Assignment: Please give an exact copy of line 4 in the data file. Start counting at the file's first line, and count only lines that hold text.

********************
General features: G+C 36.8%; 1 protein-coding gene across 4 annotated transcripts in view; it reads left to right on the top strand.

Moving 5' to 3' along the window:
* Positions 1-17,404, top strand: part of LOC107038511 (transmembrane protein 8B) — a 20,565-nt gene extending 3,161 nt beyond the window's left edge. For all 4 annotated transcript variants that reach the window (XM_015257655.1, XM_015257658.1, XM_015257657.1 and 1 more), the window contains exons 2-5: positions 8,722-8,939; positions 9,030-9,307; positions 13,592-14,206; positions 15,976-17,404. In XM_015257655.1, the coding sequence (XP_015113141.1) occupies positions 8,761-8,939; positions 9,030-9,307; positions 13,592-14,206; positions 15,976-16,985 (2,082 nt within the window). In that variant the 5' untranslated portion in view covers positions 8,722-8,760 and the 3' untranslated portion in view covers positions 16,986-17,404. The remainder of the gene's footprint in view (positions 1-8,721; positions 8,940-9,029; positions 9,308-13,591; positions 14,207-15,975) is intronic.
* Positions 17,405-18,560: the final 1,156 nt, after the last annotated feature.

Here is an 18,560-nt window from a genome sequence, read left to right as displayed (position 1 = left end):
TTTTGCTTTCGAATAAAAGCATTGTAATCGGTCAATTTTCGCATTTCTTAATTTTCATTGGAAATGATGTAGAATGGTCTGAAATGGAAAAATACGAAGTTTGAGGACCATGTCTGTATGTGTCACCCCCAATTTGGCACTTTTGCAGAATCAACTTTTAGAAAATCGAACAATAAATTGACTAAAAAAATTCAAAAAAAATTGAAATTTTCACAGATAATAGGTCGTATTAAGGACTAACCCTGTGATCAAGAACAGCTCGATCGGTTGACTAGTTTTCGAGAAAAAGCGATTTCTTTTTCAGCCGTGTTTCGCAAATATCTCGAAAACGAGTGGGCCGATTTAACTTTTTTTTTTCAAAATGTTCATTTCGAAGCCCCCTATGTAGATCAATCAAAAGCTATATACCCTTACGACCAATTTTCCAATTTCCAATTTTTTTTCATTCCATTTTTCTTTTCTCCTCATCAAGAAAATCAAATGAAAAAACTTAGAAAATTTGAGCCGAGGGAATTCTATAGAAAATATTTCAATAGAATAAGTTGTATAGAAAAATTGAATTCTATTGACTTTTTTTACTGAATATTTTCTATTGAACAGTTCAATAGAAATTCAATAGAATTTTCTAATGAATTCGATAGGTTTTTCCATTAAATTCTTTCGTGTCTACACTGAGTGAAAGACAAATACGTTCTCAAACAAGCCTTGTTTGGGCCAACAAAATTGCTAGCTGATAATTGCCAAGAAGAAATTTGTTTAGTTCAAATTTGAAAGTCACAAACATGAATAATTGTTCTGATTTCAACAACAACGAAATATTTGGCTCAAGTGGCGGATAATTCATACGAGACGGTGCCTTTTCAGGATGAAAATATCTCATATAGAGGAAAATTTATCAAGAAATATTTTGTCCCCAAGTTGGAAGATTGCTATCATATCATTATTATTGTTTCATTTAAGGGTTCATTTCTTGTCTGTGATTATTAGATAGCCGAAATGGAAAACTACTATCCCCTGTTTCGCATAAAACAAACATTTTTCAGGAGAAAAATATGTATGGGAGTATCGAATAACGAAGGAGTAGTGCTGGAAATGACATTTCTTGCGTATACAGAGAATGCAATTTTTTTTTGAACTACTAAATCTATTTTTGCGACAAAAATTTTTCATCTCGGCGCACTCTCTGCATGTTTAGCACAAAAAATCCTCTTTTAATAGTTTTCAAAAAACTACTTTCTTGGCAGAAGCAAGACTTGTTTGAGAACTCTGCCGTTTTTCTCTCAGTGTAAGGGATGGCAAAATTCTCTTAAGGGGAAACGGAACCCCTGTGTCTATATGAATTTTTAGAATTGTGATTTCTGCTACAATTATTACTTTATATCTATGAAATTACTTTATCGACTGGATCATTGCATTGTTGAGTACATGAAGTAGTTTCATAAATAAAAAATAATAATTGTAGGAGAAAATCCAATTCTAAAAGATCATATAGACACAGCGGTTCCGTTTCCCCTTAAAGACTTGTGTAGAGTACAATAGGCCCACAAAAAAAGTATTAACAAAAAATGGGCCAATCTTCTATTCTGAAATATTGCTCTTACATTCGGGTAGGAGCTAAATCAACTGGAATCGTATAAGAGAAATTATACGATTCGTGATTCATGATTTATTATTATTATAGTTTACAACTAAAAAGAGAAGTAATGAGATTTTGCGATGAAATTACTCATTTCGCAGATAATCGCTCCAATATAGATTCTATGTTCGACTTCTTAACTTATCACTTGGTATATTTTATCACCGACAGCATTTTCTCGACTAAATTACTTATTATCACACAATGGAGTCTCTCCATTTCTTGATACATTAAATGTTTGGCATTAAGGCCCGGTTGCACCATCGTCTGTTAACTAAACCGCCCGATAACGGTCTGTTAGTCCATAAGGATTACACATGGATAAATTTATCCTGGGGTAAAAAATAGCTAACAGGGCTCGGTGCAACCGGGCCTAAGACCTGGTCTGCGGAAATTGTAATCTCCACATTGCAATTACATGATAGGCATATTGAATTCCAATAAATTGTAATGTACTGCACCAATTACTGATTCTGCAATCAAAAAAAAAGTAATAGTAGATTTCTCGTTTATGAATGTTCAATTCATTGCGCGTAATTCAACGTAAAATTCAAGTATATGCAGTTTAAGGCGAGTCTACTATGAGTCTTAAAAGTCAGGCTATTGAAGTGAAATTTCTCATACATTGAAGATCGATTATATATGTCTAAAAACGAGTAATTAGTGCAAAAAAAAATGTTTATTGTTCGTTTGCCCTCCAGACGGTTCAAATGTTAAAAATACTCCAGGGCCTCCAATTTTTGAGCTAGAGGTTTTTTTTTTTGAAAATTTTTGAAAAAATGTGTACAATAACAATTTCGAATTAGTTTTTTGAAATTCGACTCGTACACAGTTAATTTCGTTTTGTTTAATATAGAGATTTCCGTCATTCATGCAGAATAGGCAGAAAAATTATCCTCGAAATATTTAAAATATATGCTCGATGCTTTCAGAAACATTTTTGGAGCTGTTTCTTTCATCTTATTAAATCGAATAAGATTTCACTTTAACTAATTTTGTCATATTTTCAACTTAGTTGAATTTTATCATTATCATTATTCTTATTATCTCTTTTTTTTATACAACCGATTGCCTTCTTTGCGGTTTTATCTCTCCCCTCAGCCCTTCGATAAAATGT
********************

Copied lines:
* Positions 17,405-18,560: the final 1,156 nt, after the last annotated feature.